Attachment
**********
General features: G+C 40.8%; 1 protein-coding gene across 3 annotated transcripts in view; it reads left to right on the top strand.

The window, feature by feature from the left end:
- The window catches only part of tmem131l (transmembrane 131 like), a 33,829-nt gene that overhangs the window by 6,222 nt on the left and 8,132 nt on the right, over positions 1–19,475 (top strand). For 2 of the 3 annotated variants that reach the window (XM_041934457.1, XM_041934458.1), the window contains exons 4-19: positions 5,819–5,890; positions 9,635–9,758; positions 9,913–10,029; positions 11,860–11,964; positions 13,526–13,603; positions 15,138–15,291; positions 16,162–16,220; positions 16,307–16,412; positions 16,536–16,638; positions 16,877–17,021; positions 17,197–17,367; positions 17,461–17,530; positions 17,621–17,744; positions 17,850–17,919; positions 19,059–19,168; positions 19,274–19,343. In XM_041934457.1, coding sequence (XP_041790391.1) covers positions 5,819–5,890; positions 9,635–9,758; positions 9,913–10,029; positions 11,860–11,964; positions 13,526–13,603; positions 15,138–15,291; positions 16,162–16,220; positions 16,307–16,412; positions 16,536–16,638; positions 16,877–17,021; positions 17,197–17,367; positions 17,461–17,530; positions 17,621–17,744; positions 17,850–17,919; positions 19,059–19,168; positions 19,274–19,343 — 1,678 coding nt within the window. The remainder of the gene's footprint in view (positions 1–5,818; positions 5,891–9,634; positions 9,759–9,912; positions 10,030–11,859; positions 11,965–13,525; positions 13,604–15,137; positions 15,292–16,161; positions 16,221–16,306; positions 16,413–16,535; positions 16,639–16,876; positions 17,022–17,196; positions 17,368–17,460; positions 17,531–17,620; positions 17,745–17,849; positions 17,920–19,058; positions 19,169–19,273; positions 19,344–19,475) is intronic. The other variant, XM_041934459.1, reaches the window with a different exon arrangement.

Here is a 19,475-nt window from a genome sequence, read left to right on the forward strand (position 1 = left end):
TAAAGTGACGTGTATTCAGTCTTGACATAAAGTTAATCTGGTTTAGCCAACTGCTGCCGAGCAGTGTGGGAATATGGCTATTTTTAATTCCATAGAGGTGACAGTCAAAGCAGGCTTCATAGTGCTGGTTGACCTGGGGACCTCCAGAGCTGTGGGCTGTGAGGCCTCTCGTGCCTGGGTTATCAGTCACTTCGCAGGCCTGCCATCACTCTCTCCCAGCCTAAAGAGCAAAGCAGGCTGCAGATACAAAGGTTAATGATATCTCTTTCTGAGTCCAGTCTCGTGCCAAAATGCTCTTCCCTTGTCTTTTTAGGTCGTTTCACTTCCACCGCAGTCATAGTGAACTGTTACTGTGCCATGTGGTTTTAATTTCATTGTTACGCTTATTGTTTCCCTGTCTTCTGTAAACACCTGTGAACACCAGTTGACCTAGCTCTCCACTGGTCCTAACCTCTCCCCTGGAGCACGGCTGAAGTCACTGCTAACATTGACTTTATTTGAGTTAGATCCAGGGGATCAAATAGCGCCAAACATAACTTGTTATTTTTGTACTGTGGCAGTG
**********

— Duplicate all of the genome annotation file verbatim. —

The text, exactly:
General features: G+C 40.8%; 1 protein-coding gene across 3 annotated transcripts in view; it reads left to right on the top strand.

The window, feature by feature from the left end:
- The window catches only part of tmem131l (transmembrane 131 like), a 33,829-nt gene that overhangs the window by 6,222 nt on the left and 8,132 nt on the right, over positions 1–19,475 (top strand). For 2 of the 3 annotated variants that reach the window (XM_041934457.1, XM_041934458.1), the window contains exons 4-19: positions 5,819–5,890; positions 9,635–9,758; positions 9,913–10,029; positions 11,860–11,964; positions 13,526–13,603; positions 15,138–15,291; positions 16,162–16,220; positions 16,307–16,412; positions 16,536–16,638; positions 16,877–17,021; positions 17,197–17,367; positions 17,461–17,530; positions 17,621–17,744; positions 17,850–17,919; positions 19,059–19,168; positions 19,274–19,343. In XM_041934457.1, coding sequence (XP_041790391.1) covers positions 5,819–5,890; positions 9,635–9,758; positions 9,913–10,029; positions 11,860–11,964; positions 13,526–13,603; positions 15,138–15,291; positions 16,162–16,220; positions 16,307–16,412; positions 16,536–16,638; positions 16,877–17,021; positions 17,197–17,367; positions 17,461–17,530; positions 17,621–17,744; positions 17,850–17,919; positions 19,059–19,168; positions 19,274–19,343 — 1,678 coding nt within the window. The remainder of the gene's footprint in view (positions 1–5,818; positions 5,891–9,634; positions 9,759–9,912; positions 10,030–11,859; positions 11,965–13,525; positions 13,604–15,137; positions 15,292–16,161; positions 16,221–16,306; positions 16,413–16,535; positions 16,639–16,876; positions 17,022–17,196; positions 17,368–17,460; positions 17,531–17,620; positions 17,745–17,849; positions 17,920–19,058; positions 19,169–19,273; positions 19,344–19,475) is intronic. The other variant, XM_041934459.1, reaches the window with a different exon arrangement.

Here is a 19,475-nt window from a genome sequence, read left to right on the forward strand (position 1 = left end):
TAAAGTGACGTGTATTCAGTCTTGACATAAAGTTAATCTGGTTTAGCCAACTGCTGCCGAGCAGTGTGGGAATATGGCTATTTTTAATTCCATAGAGGTGACAGTCAAAGCAGGCTTCATAGTGCTGGTTGACCTGGGGACCTCCAGAGCTGTGGGCTGTGAGGCCTCTCGTGCCTGGGTTATCAGTCACTTCGCAGGCCTGCCATCACTCTCTCCCAGCCTAAAGAGCAAAGCAGGCTGCAGATACAAAGGTTAATGATATCTCTTTCTGAGTCCAGTCTCGTGCCAAAATGCTCTTCCCTTGTCTTTTTAGGTCGTTTCACTTCCACCGCAGTCATAGTGAACTGTTACTGTGCCATGTGGTTTTAATTTCATTGTTACGCTTATTGTTTCCCTGTCTTCTGTAAACACCTGTGAACACCAGTTGACCTAGCTCTCCACTGGTCCTAACCTCTCCCCTGGAGCACGGCTGAAGTCACTGCTAACATTGACTTTATTTGAGTTAGATCCAGGGGATCAAATAGCGCCAAACATAACTTGTTATTTTTGTACTGTGGCAGTG